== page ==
Understanding Brazil as a global crossroads of cultures, languages, and powers lies at the heart of the Portuguese studies program at both the B.A. and M.A. levels. Our approach underscores Brazil as a gateway to study ties with Spanish-speaking countries of the Americas, across the Atlantic and Global South, as well as a conduit for relations among Portuguese-speaking countries in Africa, Asia, and Europe.  Our language program focuses on the national formation and transnational interplay among African, Asian, European, Indigenous, and Middle Eastern peoples and histories that shape not only Brazil but also Angola, Mozambique, Portugal, and other parts of what is sometimes called the Lusophone world.

In the Portuguese studies major, students gain command of the language and acquire skills from a range of approaches, including diaspora and transnational studies; intersectional, cultural, and historical understandings of class, gender, race, and sexuality; and postcolonial studies. One of our strengths is that students can count as part of their majors or minors courses they take in anthropology, comparative literature, ethnomusicology, global studies, history, and Latin American and Caribbean studies. We are committed to including students from colleges such as ACES, Business, and Engineering as well. Our B.A. and M.A. graduates follow local and global career paths and foster new visions of the world from a Brazilian and Portuguese standpoint.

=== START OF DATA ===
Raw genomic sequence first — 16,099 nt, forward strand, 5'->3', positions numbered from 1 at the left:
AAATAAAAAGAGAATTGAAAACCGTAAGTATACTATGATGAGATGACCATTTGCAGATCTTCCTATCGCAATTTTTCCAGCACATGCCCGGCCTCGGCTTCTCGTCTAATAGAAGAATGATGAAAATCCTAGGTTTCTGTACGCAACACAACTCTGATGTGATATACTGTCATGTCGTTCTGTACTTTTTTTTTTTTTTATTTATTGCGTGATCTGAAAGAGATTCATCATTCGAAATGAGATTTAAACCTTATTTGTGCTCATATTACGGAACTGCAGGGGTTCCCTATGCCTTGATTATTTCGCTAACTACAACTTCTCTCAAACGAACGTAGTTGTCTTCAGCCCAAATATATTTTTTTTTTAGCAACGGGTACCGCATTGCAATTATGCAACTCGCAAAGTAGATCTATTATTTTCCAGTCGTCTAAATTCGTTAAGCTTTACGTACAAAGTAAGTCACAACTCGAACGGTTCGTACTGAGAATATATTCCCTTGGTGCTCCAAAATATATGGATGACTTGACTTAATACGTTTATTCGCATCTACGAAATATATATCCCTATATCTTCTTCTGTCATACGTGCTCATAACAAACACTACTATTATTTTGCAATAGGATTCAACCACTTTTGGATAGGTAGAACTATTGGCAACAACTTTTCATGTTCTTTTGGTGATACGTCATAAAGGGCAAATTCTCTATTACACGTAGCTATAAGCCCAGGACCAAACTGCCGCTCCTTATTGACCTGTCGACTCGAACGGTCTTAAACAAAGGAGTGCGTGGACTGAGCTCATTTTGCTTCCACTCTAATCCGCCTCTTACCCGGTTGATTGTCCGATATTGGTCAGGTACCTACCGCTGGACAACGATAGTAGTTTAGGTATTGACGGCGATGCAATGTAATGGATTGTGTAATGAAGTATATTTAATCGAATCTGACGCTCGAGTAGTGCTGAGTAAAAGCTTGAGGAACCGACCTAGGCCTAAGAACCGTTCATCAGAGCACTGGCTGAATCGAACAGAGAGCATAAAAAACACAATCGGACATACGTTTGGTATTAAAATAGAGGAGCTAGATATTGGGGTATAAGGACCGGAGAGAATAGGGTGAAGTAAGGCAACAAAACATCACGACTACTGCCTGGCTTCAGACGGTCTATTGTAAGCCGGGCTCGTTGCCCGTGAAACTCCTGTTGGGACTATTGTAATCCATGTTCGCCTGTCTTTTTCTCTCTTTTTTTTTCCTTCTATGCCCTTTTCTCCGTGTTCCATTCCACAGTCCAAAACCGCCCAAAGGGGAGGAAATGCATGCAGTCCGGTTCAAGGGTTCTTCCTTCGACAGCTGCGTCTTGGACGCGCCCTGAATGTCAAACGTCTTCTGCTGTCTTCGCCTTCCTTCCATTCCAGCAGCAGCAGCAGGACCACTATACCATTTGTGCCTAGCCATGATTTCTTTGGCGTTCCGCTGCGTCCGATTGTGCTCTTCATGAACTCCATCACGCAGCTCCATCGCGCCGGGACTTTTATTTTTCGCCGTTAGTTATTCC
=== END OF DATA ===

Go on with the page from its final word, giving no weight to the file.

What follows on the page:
Seven learning outcomes define the Portuguese and Brazilian studies program:

  1. Students learn and practice the nuances of the language in all of its written and spoken modes, formally and informally
  2. Students demonstrate special cultural and linguistic literacy in relation to Portuguese and the ability to use concepts and methods from multiple disciplines
  3. Students exhibit critical awareness of the tensions and opportunities inherent to globalist and universalist understandings
  4. Students evaluate the dynamics of power between dominant and subordinate groups in Brazil, especially through the lens of class, ethnicity, gender, race, and sexuality
  5. Students know the history of Brazil’s interplay with Latin America and the Lusophone world
  6. Students gain a global perspective on civil society and social justice through Brazil and the Portuguese language
  7. Students develop avenues to support scholarly and professional interests in a Brazilian and/or Portuguese-speaking context